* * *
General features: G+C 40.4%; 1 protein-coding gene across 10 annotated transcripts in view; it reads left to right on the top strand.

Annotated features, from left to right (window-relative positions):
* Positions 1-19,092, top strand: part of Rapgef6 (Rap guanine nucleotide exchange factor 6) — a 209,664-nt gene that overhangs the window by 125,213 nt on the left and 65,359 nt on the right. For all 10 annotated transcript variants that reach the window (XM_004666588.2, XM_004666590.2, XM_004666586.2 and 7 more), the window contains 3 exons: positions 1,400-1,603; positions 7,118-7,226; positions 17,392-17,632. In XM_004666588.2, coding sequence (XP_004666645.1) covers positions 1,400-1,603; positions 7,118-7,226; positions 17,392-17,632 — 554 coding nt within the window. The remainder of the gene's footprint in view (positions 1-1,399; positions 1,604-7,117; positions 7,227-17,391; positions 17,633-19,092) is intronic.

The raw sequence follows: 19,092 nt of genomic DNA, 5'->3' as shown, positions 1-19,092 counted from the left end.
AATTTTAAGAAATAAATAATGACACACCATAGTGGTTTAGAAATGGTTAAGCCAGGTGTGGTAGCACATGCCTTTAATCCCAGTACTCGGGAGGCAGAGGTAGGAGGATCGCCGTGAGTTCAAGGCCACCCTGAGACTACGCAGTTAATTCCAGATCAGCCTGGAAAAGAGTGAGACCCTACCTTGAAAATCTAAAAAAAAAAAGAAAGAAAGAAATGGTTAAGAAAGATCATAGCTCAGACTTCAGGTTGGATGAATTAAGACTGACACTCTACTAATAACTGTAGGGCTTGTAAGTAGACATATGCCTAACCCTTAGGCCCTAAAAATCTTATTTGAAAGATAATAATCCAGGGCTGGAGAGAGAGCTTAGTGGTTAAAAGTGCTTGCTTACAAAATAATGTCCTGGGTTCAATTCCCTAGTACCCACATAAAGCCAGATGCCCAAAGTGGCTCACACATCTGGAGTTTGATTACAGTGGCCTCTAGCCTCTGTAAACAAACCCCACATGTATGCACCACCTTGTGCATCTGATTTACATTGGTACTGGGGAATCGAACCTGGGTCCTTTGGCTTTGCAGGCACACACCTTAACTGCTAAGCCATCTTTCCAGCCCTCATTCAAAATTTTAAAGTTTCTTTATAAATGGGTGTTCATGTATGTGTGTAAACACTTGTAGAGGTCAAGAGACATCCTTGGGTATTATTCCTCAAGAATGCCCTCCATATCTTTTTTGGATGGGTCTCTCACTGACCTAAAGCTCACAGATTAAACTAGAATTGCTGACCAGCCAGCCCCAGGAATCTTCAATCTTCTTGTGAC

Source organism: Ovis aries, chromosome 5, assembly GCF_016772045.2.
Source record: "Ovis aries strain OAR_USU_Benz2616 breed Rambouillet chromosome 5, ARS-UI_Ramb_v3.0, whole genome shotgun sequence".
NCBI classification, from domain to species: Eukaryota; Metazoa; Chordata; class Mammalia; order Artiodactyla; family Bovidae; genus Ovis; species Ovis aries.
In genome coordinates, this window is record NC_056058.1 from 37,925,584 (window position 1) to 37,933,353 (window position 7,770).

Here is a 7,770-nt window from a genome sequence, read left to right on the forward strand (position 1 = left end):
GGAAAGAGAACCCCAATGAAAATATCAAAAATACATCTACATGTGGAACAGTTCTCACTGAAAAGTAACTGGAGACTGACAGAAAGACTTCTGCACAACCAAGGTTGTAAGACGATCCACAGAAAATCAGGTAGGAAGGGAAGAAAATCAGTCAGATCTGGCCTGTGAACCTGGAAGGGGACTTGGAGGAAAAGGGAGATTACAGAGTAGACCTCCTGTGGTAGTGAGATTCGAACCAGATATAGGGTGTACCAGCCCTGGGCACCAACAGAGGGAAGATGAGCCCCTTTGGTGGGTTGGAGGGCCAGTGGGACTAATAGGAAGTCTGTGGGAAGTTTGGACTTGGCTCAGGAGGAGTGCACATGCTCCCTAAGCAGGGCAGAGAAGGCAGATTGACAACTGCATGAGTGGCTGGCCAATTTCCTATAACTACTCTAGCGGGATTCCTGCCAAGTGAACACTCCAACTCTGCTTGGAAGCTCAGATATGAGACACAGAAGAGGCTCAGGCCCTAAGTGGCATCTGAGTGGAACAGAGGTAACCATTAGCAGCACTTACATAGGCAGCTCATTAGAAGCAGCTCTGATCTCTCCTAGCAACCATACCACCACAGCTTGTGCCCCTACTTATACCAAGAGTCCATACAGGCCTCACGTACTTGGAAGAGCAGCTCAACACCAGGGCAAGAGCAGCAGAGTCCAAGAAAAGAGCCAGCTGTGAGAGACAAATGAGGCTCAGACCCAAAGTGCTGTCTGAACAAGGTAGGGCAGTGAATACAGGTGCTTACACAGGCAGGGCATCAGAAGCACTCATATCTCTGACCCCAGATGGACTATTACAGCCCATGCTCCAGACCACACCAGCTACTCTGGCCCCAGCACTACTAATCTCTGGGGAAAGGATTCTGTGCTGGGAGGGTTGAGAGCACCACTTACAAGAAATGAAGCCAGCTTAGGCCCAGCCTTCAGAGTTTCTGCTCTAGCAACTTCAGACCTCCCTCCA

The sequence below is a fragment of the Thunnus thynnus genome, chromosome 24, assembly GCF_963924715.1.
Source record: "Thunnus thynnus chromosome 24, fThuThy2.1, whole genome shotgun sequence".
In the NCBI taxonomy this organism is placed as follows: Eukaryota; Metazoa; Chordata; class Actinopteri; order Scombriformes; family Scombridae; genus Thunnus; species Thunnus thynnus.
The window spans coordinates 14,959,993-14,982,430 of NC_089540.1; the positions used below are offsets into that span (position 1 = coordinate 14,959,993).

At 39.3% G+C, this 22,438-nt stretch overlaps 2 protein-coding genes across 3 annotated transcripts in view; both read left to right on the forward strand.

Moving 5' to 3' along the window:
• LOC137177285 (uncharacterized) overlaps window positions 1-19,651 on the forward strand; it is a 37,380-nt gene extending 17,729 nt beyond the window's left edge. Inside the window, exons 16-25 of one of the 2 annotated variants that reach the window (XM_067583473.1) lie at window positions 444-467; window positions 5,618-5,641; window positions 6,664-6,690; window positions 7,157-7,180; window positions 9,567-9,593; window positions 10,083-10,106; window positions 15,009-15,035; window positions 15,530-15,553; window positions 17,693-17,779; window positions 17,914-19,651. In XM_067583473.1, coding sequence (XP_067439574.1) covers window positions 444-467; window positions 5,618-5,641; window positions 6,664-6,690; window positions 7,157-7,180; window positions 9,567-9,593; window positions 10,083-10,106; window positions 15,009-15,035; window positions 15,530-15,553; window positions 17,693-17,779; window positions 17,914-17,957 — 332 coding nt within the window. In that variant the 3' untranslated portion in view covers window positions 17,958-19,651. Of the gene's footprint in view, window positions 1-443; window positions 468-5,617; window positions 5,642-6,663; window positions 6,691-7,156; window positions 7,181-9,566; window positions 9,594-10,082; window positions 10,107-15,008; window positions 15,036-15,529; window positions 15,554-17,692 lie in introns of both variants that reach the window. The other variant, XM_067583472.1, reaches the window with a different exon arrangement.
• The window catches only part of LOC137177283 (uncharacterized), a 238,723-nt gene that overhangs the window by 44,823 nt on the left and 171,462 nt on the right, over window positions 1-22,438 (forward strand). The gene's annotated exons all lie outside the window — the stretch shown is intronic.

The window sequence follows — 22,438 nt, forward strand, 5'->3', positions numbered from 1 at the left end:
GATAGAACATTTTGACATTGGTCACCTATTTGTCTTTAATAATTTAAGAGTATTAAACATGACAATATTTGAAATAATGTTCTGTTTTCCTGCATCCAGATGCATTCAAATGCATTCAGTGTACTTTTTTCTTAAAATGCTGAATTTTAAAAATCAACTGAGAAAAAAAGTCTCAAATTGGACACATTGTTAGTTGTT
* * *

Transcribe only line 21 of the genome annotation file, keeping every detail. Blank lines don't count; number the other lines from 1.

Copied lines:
GATAGAACATTTTGACATTGGTCACCTATTTGTCTTTAATAATTTAAGAGTATTAAACATGACAATATTTGAAATAATGTTCTGTTTTCCTGCATCCAGATGCATTCAAATGCATTCAGTGTACTTTTTTCTTAAAATGCTGAATTTTAAAAATCAACTGAGAAAAAAAGTCTCAAATTGGACACATTGTTAGTTGTT